ALBANY – Governor Andrew Cuomo said that a bill legalizing marijuana – and the revenue anticipated from such a proposal – would not be included in the state’s upcoming budget. However, the governor also is predicting that the state legislature would come to an agreement on pot by June.
The governor made his comments about the issue of marijuana legalization during an interview on WNYC on Wednesday.
Currently recreational marijuana use is legal in 10 states and the District of Columbia, and 34 states have voted to allow medical marijuana use, including New York.
During the Wednesday interview Cuomo was asked whether some counties threatening to opt out of the legislation could slow its progress, Cuomo said they would not, pointing out that they would then lose their share of the state revenues from marijuana sales.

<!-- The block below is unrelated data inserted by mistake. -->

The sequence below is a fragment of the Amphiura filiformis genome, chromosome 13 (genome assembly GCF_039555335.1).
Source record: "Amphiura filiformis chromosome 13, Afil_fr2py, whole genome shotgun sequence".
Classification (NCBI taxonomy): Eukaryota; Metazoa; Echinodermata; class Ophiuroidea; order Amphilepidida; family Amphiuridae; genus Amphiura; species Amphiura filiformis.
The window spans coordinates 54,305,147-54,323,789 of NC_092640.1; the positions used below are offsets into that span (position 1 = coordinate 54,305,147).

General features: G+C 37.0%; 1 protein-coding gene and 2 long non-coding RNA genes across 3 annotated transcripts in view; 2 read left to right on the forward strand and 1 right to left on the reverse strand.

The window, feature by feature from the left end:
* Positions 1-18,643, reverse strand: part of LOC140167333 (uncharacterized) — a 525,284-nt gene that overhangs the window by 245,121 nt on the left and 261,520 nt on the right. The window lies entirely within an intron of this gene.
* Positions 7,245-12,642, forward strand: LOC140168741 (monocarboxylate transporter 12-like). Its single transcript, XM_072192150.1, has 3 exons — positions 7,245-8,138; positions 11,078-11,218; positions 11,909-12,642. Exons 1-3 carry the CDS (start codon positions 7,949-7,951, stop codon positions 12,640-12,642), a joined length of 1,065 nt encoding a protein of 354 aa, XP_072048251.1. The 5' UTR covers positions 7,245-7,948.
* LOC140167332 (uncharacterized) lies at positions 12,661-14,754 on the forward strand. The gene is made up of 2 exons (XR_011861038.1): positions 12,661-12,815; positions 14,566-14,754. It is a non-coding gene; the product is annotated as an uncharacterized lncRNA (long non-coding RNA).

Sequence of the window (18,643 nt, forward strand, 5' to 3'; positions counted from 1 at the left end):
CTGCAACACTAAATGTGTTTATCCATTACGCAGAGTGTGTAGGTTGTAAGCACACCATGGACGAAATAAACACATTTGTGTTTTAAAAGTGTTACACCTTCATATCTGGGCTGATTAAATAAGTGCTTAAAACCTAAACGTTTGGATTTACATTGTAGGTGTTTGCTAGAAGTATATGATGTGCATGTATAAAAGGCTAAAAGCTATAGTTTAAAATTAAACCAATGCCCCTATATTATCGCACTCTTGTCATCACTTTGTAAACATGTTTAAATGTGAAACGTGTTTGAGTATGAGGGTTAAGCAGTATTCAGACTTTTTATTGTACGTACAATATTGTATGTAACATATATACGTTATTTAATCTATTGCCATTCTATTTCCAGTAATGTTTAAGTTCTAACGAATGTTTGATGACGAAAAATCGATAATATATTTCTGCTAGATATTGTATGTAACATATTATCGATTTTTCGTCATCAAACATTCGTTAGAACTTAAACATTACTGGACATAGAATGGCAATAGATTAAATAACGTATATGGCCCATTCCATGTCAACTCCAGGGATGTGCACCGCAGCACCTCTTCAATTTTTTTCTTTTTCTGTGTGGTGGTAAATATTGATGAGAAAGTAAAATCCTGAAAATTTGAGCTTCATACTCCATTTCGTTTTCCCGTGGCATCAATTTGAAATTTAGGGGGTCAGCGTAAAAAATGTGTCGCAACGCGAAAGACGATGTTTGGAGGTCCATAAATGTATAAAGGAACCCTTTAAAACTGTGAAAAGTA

Even if counties opt out of allowing for the sale of marijuana, state law as proposed would still make it legal to possess marijuana across the entire state, meaning local governments would still have to contend with residents using the drug legally.
Both the State Association of Counties and the State School Boards Association have come out recently in opposition of the legalization, saying more research needs to be done into the impact it will have on both public safety and public health – especially for teens and young adults.